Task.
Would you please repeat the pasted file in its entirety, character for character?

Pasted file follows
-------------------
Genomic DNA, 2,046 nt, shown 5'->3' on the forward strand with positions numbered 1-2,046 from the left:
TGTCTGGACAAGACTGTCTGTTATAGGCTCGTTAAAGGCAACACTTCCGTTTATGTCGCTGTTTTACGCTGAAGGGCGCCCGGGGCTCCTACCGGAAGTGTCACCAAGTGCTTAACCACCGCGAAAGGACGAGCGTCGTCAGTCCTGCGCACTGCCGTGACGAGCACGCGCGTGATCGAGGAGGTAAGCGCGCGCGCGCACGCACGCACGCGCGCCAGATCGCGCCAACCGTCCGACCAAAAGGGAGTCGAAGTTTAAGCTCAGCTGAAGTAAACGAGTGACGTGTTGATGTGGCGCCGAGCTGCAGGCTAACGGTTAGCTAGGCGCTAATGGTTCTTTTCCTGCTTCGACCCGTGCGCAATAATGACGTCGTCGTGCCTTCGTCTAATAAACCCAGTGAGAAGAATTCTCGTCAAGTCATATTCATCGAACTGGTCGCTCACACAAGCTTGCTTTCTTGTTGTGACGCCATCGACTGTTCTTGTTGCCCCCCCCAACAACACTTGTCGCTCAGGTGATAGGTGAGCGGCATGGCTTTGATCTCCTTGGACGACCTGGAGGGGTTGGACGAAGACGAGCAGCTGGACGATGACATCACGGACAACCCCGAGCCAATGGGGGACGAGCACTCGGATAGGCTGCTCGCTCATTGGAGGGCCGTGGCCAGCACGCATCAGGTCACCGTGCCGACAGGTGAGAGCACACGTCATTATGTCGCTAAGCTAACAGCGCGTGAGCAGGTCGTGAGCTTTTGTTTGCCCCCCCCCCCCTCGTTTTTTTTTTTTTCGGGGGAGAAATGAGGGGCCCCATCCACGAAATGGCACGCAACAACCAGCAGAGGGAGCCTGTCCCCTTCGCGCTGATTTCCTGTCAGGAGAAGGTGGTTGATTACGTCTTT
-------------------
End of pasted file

Genomic DNA, 2,046 nt, shown 5'->3' on the forward strand with positions numbered 1-2,046 from the left:
TGTCTGGACAAGACTGTCTGTTATAGGCTCGTTAAAGGCAACACTTCCGTTTATGTCGCTGTTTTACGCTGAAGGGCGCCCGGGGCTCCTACCGGAAGTGTCACCAAGTGCTTAACCACCGCGAAAGGACGAGCGTCGTCAGTCCTGCGCACTGCCGTGACGAGCACGCGCGTGATCGAGGAGGTAAGCGCGCGCGCGCACGCACGCACGCGCGCCAGATCGCGCCAACCGTCCGACCAAAAGGGAGTCGAAGTTTAAGCTCAGCTGAAGTAAACGAGTGACGTGTTGATGTGGCGCCGAGCTGCAGGCTAACGGTTAGCTAGGCGCTAATGGTTCTTTTCCTGCTTCGACCCGTGCGCAATAATGACGTCGTCGTGCCTTCGTCTAATAAACCCAGTGAGAAGAATTCTCGTCAAGTCATATTCATCGAACTGGTCGCTCACACAAGCTTGCTTTCTTGTTGTGACGCCATCGACTGTTCTTGTTGCCCCCCCCAACAACACTTGTCGCTCAGGTGATAGGTGAGCGGCATGGCTTTGATCTCCTTGGACGACCTGGAGGGGTTGGACGAAGACGAGCAGCTGGACGATGACATCACGGACAACCCCGAGCCAATGGGGGACGAGCACTCGGATAGGCTGCTCGCTCATTGGAGGGCCGTGGCCAGCACGCATCAGGTCACCGTGCCGACAGGTGAGAGCACACGTCATTATGTCGCTAAGCTAACAGCGCGTGAGCAGGTCGTGAGCTTTTGTTTGCCCCCCCCCCCCTCGTTTTTTTTTTTTTCGGGGGAGAAATGAGGGGCCCCATCCACGAAATGGCACGCAACAACCAGCAGAGGGAGCCTGTCCCCTTCGCGCTGATTTCCTGTCAGGAGAAGGTGGTTGATTACGTCTTT